What do you do when your education, at James Gillespie’s High School for Girls, only equips you to teach secondary English or to work in a department store, and yet you’re educated enough to feel the lugubrious weight of Edinburgh skies? If you’re Muriel Camberg, you take the first ticket out of Scotland, even if that means moving to Rhodesia as the wife of Sidney Oswald Spark, who later turns out to be a manic depressive, prone to violent outbursts. Having exchanged dark skies for wild savannah winds, and now the mother of a child, where do you find safety from the storm?
If you’re the woman whose future literary achievements will make you a Dame of the British Empire, you begin to write short stories, poetry, and literary criticism under a name the entire world will come to know, Muriel Spark. This takes you to England, though it leaves you deeply in debt because you gain more critical acclaim than spending money. Writing also leads to an affair with another author, Stanford White. You learn that two artistic temperaments are like high and low pressure fronts, colliding into a perfect storm. Amidst other mental afflictions, you begin to suffer from delusions.
In such a tempest, you might turn to medicine, and Muriel did. According to her biographer, Martin Stannard,
Muriel had begun seeing Dr. Lieber, a general practitioner, in December 1953. During her crisis, he treated her for “anxiety neurosis.” The physiological cause of the hallucinations was straightforward. She was suffering...from drug poisoning. Dexedrine, now known as “speed,” is an “upper.” When she stopped taking it, the delusions slowly evaporated. Malnutrition added to her troubles (153).
Contentment wasn’t found in her marriage; the affairs that followed were a series of tempests; and writing seemed to enervate as much as to settle her. Muriel Spark could easily have borrowed words from Saint Matthew’s gospel. Her life, like a boat, “already a few miles offshore, was being tossed about by the waves, for the wind was against it. ” (14:24)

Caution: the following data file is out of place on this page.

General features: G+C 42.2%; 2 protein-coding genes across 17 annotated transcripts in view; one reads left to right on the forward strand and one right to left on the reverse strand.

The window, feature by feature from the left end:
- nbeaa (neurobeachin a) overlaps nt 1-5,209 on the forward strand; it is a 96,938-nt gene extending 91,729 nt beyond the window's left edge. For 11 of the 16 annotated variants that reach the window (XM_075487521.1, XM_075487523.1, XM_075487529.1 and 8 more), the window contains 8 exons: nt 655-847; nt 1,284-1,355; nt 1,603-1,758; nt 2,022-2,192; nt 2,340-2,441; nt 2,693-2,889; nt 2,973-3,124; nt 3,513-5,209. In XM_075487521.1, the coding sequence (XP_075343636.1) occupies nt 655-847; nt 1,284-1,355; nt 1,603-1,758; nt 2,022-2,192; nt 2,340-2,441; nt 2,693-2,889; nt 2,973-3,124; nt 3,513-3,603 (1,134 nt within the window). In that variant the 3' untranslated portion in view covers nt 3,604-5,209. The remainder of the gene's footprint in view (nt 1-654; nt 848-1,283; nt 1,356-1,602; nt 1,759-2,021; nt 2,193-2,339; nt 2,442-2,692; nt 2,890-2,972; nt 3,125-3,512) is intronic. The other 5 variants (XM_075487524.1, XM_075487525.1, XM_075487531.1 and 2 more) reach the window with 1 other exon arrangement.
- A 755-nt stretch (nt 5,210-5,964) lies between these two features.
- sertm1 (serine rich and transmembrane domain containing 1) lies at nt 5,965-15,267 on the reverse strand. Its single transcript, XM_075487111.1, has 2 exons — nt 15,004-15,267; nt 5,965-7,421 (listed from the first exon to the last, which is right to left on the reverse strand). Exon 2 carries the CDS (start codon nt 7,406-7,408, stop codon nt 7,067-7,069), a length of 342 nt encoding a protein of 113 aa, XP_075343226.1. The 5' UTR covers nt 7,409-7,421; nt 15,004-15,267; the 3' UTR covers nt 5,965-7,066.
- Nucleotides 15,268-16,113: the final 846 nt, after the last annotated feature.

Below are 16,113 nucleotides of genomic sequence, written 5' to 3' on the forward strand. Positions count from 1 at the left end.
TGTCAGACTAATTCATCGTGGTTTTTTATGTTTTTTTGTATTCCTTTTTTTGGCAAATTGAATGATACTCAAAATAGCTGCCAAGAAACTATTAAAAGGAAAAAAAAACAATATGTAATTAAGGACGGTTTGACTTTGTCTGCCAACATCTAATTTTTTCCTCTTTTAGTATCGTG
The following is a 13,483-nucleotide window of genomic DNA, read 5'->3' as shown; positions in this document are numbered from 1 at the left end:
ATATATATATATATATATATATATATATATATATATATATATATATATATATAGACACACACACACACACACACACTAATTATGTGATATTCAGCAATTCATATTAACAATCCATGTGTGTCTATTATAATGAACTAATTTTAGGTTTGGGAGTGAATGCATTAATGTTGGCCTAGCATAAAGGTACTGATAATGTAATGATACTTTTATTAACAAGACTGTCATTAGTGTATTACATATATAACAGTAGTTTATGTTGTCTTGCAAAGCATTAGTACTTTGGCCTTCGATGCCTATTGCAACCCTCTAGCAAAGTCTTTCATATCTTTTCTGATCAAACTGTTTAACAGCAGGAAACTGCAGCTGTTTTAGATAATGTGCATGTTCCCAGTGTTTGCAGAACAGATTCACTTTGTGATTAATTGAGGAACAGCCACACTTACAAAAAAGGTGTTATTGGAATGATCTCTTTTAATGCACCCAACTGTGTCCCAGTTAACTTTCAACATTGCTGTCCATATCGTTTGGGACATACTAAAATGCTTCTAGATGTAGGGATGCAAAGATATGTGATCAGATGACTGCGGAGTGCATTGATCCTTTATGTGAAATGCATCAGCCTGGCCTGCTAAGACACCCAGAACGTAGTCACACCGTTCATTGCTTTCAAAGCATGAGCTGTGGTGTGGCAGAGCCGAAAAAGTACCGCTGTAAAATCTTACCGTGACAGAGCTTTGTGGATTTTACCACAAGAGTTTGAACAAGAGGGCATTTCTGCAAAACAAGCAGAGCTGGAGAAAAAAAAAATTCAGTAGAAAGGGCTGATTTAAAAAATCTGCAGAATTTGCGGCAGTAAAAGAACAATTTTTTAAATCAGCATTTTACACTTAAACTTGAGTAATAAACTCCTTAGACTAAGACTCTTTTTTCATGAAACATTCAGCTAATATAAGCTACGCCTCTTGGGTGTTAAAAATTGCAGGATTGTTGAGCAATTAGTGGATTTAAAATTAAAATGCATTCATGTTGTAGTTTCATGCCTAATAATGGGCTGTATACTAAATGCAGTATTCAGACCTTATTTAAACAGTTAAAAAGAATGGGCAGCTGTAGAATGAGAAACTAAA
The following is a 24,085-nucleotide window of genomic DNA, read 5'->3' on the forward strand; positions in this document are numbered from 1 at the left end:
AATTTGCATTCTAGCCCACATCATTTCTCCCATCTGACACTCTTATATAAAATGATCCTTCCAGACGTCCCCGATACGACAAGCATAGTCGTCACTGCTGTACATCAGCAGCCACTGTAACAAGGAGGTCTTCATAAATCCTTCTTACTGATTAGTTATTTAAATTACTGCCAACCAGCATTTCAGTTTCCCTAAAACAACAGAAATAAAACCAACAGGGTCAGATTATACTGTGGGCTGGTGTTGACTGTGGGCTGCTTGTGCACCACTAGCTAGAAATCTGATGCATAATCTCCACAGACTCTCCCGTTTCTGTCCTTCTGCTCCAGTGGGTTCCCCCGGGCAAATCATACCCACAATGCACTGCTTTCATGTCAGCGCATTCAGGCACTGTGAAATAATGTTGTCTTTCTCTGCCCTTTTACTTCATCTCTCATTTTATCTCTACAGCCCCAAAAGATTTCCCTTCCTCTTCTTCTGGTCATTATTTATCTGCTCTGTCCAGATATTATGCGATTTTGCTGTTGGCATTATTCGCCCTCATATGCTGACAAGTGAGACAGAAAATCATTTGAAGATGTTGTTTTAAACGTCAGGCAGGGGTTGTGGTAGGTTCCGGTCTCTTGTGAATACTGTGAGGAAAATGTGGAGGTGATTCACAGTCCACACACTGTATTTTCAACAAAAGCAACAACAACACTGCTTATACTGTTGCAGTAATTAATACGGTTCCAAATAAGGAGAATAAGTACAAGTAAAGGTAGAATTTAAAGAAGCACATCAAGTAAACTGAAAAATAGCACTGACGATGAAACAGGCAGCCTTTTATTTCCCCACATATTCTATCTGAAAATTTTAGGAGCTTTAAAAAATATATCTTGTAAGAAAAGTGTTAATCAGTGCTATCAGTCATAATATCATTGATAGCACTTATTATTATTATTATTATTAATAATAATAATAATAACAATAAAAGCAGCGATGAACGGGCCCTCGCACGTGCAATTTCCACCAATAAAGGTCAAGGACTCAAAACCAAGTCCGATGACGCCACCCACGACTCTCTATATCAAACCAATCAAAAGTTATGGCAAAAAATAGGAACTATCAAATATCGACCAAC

She turned to religion, an unlikely choice for someone raised in a half-Christian, half-Jewish, but thoroughly secular home. She sought out a local Anglican curate and began to frequent his church, but a Catholic friend, the publisher Wilfred Sheed recommended Catholic authors. “[S]he read voraciously: through...thirteen volumes of Newman, in the Gospels (particularly Matthew), and in the Old Testament (particularly Job), in the Apocrypha (The Wisdom of Solomon), and through books requested for review” (144).
One wants to report that her conversion to the Catholic faith ended Muriel Spark’s troubles, but life is never without struggles anymore than weather is without storms. We’re not given to live on earth free of either. The question is how we weather them. Are we simply tossed by waves and wind, or do we seek the shelter that God alone can give? Do we turn to prayer? Do we seek out the sacraments? Do we let the saints console us with their writings?
She would never become an ultramontane Catholic, one looking to the Vatican for every answer, though she would live most of her subsequent life in Rome and Italy, writing novels of spiritual exploration. It would be misleading to suggest that Catholicism offered Muriel Spark every answer she needed, but it certainly raised the questions that she felt had to be posed. As Stannard notes, with her conversion,
the whole focus of Muriel’s life had shifted, enclosed and protected as she now was by the Household of the Faith. Maryvonne Butcher, literary editor of the Tablet, wrote warmly as a co-religionist rather than as a businesswoman. Father Caraman, Evelyn Waugh’s friend and editor of The Month, attended her reception and soon put work her way. “I somehow felt (a friend wrote) that Frank Sheed would be all that was needed to bring you safely Home.” “Home” was the operative word. Muriel had never felt at home with the Jewish community in Edinburgh. She had never felt at home anywhere until she entered the Catholic Church (156).
One can’t stop the storms. The question is where one shelters. We don’t choose our tempests, only our havens.